Woke Up is the album’s summer song. It’s the only song which felt warm in my early listens, perhaps because it has a touch of the Indie to it, with its Britpop riffs taking me back to the Mid 90s teenage summers of yore. It’s bright, warm, and hopeful in the same way that the ‘coming up’ songs on Screamadelica are. The only thing missing for me is a bit of pace; as it is, the song fits with the many other slow to mid-paced songs the album has to offer. It’s almost a missed opportunity to not make Woke Up a little faster and more energetic, and I don’t think it would have sacrificed much of the relaxed, summertime vibe the song is going for.

Elsewhere it isn’t the most musically diverse song on the album. It’s an old-fashioned rock band song, dropping much of the keyboard and soundscape approach which has been a trademark up to this point. The keyboards are not completely absent – starting after the first chorus the guitar backing from verse one is replaced by keyboard swirls, but these are eventually clawed back and drowned out by several layers of guitars and backing vocals. As the song enters its second half, there’s a final quieter approach to the verse orchestration where it’s drums and simple keyboards only, and then onto a faux-string laden climax. In a three-minute song with as standard a structure as you’ll ever get by a band like Marillion, they have the experience and artistry to provide something musically different in each verse, while not offering anything too challenging or variant.

Lyrically, we’re talking about movement again, and at least on the surface it seems to be referencing touring by calling out all of the different types of cities and times of years it’s possible to wake up in. The final line, along with the repetitions of ‘you woke me up’ also suggest that it’s tangentially a love song, but the overall lyric isn’t direct enough to hit the other marks you expect from a love song. While it’s fine, I’d say it’s one of the more wafting and uneventful lyrics on the album. If I’m being overly critical, I could say that the lyrics are a missed opportunity too. Aside from the expansion of ideas in the ‘City full of snow’ verse, the other verses don’t offer a lot of insight or poetry. Instead of ‘city that doesn’t sleep/full of rain’, why not play on that idea of sleeplessness? Have a word, something which relates to sleep or is ironic, instead of ‘rain’. Same with the ‘down by the sea’ – a reference to something seasidey in the following line instead, plus that would create a nice poetic throughline from one verse to the next. Am I asking for too much? Elsewhere, I don’t have much more to add so let’s hear what Paul and Sanja make of it all.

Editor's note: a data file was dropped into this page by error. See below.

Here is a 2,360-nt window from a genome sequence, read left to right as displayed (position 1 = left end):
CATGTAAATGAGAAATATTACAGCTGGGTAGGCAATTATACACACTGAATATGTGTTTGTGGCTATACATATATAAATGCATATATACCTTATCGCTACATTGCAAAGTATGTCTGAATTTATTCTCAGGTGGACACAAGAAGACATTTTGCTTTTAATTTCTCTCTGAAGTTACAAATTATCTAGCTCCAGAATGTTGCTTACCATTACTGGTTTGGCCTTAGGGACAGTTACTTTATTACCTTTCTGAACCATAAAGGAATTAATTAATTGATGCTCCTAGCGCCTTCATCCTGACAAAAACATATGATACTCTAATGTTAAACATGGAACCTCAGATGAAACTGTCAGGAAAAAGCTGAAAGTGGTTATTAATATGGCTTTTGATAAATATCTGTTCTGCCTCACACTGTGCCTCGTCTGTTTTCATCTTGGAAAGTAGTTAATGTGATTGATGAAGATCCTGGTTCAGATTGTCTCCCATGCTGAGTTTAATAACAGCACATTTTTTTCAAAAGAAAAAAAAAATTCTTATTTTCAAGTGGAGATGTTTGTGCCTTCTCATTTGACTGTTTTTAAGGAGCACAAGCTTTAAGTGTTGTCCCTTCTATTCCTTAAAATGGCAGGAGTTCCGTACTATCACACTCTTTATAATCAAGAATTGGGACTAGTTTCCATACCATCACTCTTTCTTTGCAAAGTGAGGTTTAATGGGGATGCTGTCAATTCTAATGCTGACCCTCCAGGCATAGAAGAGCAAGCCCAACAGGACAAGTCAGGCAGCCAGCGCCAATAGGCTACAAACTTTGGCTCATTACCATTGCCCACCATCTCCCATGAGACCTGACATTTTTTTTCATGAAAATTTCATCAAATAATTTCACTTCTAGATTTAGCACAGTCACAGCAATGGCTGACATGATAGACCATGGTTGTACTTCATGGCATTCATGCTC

Between You And Me (@BYAMPOD) | Twitter

We start with some soothing Sanja sleeping/meditation techniques which reminded me of that Simpsons episode where Homer tries to lose weight by listening to some self-help cassette in his sleep, but mistakenly receives a tape on expanding his language skills instead. Remember when The Simpsons used to be good? Wrinkle In Time was very very bad. Don’t watch it. Speaking of Disney-lite, Hallmark movies, we’re getting close to Christmas which means I’ll be watching more Lacey Chabery festive delights and reviewing them on the blog. LIKE AND SUBSCRIBE!

The guys call out Liquidity as a mostly Mark Kelly solo, emboldened by the producer. Apparently, the title was inspired by Mark and his former partner having a shared dream. A weird phenomenon, but it seems to happen every so often. The guys compliment the transitional aspects between this grouping of tracks, while Sonja seems to channel Drong when he smells a bit of football up his peripheries. Paul and Sanja are very positive about Liquidity and the band’s confidence in leaving it as it is without forcing it into a ‘song’.